# The NLD and Suu Kyi stand firm about the election results: In the 27th May Reuters report and in the videotaped message to NED, the NLD reaffirm their stand irm their stand that they will not accept another new election until and unless the results of 1990 election were fully implemented. This would certainly help us to renew the call for the Committee Representing the People�s Parliament be given proper recognition by the world�s parliaments. The United States Congress in particular should be urged to initiate support to CRPP.
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# Chilston Plans and New UN Envoy: The possible road-map to resolve the political impasse in Burma remain to be of tha remain to be of those outlined in �The transitional phase and prospect for change in Burma� published in 5th January 1998. Later that year, the Chilston groups had formulated the �carrot-and-stick� approach, which designed to persuade junta to negotiate with the opposition using a large scale aid-package as an incentive. By now, everyone has acknowledged about the failure of such plan. It is therefore about time to stage up the diplomatic and political sanction against junta. The EC certainly is leading the way forwa the way forwards in this matter.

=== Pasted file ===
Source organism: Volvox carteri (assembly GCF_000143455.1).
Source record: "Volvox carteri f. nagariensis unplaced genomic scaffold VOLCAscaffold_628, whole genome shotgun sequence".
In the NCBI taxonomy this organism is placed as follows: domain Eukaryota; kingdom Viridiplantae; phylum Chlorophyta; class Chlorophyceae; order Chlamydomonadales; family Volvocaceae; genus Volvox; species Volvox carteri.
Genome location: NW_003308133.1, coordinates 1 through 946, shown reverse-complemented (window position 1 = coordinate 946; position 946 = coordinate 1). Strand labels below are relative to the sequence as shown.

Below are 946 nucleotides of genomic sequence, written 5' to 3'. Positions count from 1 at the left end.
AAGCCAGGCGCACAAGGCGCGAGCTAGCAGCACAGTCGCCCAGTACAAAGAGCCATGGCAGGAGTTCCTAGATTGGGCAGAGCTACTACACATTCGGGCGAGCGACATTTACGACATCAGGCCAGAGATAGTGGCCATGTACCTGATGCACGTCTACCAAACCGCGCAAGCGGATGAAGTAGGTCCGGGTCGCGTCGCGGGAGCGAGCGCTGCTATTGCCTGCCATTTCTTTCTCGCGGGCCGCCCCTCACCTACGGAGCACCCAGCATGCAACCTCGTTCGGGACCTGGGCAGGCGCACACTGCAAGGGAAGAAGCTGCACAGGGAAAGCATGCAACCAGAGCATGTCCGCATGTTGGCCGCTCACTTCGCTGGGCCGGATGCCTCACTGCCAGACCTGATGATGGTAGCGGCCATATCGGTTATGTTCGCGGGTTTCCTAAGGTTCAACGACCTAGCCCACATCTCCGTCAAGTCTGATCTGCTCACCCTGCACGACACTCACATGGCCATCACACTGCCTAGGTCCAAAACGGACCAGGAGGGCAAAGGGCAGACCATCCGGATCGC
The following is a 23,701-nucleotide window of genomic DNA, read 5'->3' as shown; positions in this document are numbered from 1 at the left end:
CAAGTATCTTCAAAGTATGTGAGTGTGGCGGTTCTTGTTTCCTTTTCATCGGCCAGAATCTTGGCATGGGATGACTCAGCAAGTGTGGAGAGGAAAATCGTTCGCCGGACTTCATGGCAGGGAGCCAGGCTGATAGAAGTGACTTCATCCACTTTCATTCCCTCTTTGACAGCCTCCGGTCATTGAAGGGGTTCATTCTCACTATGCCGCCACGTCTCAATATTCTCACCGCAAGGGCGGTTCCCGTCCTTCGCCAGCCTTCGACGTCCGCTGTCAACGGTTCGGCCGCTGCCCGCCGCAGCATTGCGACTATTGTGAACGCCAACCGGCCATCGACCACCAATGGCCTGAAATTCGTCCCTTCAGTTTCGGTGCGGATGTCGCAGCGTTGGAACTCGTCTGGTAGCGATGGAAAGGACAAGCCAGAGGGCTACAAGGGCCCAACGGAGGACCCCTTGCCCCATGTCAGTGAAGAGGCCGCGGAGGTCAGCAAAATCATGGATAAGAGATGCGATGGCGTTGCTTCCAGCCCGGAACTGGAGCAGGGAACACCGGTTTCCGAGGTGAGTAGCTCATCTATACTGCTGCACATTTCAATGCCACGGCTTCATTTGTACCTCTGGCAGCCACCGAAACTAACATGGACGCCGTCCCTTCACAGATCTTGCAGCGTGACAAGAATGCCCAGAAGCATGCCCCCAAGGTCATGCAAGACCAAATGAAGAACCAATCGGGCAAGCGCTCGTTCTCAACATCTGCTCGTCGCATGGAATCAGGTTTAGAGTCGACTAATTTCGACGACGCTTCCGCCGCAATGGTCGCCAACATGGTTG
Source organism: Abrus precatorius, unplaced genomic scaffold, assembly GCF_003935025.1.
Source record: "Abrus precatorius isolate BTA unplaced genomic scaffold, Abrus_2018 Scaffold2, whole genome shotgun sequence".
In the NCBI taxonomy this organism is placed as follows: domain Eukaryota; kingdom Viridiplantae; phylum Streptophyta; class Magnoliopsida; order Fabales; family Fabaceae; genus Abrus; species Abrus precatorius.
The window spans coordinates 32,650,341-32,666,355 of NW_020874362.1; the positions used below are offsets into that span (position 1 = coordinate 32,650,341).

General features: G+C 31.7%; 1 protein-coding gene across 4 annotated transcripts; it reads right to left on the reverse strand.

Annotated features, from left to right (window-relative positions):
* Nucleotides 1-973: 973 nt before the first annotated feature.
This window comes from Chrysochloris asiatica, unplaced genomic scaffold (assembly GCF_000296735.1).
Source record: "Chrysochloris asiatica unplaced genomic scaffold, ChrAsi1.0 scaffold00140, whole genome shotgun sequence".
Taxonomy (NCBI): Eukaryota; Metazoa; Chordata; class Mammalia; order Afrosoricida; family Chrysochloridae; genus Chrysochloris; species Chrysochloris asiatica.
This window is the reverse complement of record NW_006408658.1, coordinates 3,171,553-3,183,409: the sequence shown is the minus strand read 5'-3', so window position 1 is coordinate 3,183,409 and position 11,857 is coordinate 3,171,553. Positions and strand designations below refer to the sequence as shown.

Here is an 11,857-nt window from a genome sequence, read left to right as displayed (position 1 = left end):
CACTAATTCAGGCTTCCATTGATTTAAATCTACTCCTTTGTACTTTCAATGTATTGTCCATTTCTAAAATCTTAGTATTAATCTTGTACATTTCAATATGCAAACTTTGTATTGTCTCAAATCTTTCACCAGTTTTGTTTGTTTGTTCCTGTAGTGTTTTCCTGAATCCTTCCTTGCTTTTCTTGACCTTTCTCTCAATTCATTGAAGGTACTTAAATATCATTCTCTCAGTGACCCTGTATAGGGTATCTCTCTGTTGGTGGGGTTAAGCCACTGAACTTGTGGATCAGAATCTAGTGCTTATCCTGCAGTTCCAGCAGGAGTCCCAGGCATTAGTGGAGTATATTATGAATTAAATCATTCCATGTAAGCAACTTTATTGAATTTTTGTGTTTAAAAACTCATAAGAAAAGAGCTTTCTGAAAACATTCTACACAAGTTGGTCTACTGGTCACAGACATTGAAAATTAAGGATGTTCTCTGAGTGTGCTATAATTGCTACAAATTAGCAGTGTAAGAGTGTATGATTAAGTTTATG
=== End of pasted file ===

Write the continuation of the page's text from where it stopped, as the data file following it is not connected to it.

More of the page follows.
In early May, the Secretary-General appointed Mr Razali Ismail, a Malaysian diplomat and advisor to the PM Mahathir Mohammad, as his new envoy to Burma. Personally, I have reservation because Malaysian Prime Minister has been known supporter to the regime. However, the NLD had already welcomed the Secretary-General�s new envoy; thus we, the exiles outside, had no further say in this matter.# The Australian plan to help Burma
: Ironically, Australia has lately bAustralia has lately been going against international trend on imposing diplomatic and political sanction on Burma. The government is on its way to deliver a small-scale human rights training to Burmese civil servants next year. An Australian Federal Police has also been stationed, on six months trial basis, in Rangoon since January -- the government�s assessment on this matter is still unknown. Although such assistance as human rights training to Burma is as valuable and has been grateful to Australian government, my primary concern remay concern remain to be that of the junta using Australian assistance as propaganda tool. The junta may also use Australian aid as a vehicle for receiving further assistance from some other sources, such as Japanese government etc. In any case, it is time to get tough on military junta with sporting(Olympics) and visa ban from Australian government must be requested.